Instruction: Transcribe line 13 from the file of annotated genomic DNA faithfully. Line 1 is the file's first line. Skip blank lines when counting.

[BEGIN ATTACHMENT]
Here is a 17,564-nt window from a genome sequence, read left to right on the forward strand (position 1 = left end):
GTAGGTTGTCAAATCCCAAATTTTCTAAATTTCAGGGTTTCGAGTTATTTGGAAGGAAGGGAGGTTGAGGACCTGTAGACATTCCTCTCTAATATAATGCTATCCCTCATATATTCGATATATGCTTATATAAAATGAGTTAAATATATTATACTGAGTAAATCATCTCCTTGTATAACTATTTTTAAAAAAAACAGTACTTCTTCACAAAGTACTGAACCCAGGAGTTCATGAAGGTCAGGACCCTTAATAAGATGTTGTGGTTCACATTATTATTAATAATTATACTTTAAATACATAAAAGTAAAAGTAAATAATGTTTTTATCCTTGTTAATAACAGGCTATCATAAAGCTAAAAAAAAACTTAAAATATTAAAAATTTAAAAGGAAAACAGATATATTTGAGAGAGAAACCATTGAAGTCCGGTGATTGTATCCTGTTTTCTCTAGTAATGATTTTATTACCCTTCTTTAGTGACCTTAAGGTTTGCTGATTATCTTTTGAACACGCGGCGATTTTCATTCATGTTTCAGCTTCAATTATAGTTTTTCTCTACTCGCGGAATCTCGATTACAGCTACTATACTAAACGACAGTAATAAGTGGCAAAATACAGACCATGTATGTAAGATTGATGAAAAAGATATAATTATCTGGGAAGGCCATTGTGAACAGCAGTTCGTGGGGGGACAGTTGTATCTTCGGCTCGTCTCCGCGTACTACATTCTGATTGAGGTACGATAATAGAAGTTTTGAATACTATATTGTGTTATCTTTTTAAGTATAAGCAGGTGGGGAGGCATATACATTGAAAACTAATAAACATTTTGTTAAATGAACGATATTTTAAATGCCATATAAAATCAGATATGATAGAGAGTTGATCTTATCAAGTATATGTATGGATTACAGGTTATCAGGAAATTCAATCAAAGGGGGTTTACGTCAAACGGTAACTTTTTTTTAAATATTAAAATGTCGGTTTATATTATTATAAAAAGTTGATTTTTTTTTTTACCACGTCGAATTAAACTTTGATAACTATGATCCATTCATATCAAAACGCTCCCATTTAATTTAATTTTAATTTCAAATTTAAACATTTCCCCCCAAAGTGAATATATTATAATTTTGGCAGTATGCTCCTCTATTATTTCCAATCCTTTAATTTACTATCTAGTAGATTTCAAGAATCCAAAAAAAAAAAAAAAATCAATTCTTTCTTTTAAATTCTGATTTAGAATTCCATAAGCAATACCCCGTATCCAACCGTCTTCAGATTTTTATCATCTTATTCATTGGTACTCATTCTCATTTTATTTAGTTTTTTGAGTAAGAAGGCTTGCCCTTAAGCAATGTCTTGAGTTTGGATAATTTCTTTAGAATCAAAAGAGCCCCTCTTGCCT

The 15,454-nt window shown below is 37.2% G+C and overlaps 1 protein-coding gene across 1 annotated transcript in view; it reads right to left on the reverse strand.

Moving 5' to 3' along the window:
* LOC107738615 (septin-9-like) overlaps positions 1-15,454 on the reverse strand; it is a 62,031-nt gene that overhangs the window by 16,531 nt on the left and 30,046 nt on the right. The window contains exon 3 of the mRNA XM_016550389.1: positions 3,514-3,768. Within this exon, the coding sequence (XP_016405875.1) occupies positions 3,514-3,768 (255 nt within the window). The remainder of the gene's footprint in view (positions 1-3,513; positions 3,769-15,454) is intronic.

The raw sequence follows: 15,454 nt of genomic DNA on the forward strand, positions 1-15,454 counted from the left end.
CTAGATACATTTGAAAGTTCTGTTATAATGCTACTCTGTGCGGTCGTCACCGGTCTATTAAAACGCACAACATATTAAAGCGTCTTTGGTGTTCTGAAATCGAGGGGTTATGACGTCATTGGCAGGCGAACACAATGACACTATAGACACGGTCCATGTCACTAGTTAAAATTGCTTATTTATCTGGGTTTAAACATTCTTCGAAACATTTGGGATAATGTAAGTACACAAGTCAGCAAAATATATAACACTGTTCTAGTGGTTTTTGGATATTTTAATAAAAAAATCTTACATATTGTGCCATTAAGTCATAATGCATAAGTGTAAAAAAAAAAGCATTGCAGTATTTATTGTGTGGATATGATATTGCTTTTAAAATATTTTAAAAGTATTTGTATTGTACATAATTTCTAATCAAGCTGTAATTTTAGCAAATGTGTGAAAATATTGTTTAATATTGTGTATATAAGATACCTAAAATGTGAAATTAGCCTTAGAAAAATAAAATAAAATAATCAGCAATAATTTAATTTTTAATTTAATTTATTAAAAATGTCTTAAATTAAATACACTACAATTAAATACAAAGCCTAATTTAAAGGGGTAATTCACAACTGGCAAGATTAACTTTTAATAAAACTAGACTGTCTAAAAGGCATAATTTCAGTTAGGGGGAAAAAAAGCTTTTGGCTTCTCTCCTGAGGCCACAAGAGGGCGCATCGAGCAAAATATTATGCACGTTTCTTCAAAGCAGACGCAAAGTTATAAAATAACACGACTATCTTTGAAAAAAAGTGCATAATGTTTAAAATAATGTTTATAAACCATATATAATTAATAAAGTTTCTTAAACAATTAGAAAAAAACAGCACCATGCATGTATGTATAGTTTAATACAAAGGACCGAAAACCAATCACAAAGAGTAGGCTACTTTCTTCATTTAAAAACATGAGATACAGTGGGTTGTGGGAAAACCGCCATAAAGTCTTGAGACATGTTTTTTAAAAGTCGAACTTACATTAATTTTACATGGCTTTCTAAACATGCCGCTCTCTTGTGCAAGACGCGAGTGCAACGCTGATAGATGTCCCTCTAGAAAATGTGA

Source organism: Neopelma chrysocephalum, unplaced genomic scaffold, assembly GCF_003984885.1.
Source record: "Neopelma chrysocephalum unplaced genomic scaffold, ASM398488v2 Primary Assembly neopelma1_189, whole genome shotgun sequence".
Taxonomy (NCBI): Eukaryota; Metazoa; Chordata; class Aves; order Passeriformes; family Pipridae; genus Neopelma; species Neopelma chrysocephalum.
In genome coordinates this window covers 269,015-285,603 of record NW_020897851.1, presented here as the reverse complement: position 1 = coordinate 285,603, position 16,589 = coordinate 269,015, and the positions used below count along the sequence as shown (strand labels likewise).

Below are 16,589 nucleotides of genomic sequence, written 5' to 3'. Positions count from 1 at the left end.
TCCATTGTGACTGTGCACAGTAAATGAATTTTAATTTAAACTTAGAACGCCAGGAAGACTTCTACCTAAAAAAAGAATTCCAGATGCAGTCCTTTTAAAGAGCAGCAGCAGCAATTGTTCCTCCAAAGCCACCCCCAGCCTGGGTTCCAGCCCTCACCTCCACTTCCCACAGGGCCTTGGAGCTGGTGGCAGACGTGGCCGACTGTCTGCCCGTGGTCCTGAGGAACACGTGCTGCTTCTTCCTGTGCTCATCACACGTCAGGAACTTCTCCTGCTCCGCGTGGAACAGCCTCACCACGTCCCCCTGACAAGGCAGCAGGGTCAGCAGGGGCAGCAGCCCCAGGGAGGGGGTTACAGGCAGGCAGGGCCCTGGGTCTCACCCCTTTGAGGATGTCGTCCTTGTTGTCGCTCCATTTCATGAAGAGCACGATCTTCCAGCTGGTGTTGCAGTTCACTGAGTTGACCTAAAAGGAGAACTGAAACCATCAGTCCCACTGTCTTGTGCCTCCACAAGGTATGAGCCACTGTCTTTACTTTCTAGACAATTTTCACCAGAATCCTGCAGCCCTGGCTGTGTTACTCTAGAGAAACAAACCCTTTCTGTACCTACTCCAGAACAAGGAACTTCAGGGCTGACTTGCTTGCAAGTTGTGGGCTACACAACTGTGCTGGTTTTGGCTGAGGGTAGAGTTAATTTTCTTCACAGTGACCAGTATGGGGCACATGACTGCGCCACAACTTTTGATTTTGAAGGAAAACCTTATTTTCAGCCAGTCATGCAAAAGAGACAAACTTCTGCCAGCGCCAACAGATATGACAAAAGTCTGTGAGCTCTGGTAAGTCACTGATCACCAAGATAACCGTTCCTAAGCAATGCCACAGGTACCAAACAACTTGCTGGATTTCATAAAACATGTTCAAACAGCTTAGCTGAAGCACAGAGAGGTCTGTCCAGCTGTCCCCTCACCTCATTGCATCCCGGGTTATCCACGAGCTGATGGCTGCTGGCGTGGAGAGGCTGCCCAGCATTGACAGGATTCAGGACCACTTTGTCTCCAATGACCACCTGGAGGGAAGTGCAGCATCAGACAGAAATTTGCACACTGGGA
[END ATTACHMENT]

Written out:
TCCATTGTGACTGTGCACAGTAAATGAATTTTAATTTAAACTTAGAACGCCAGGAAGACTTCTACCTAAAAAAAGAATTCCAGATGCAGTCCTTTTAAAGAGCAGCAGCAGCAATTGTTCCTCCAAAGCCACCCCCAGCCTGGGTTCCAGCCCTCACCTCCACTTCCCACAGGGCCTTGGAGCTGGTGGCAGACGTGGCCGACTGTCTGCCCGTGGTCCTGAGGAACACGTGCTGCTTCTTCCTGTGCTCATCACACGTCAGGAACTTCTCCTGCTCCGCGTGGAACAGCCTCACCACGTCCCCCTGACAAGGCAGCAGGGTCAGCAGGGGCAGCAGCCCCAGGGAGGGGGTTACAGGCAGGCAGGGCCCTGGGTCTCACCCCTTTGAGGATGTCGTCCTTGTTGTCGCTCCATTTCATGAAGAGCACGATCTTCCAGCTGGTGTTGCAGTTCACTGAGTTGACCTAAAAGGAGAACTGAAACCATCAGTCCCACTGTCTTGTGCCTCCACAAGGTATGAGCCACTGTCTTTACTTTCTAGACAATTTTCACCAGAATCCTGCAGCCCTGGCTGTGTTACTCTAGAGAAACAAACCCTTTCTGTACCTACTCCAGAACAAGGAACTTCAGGGCTGACTTGCTTGCAAGTTGTGGGCTACACAACTGTGCTGGTTTTGGCTGAGGGTAGAGTTAATTTTCTTCACAGTGACCAGTATGGGGCACATGACTGCGCCACAACTTTTGATTTTGAAGGAAAACCTTATTTTCAGCCAGTCATGCAAAAGAGACAAACTTCTGCCAGCGCCAACAGATATGACAAAAGTCTGTGAGCTCTGGTAAGTCACTGATCACCAAGATAACCGTTCCTAAGCAATGCCACAGGTACCAAACAACTTGCTGGATTTCATAAAACATGTTCAAACAGCTTAGCTGAAGCACAGAGAGGTCTGTCCAGCTGTCCCCTCACCTCATTGCATCCCGGGTTATCCACGAGCTGATGGCTGCTGGCGTGGAGAGGCTGCCCAGCATTGACAGGATTCAGGACCACTTTGTCTCCAATGACCACCTGGAGGGAAGTGCAGCATCAGACAGAAATTTGCACACTGGGA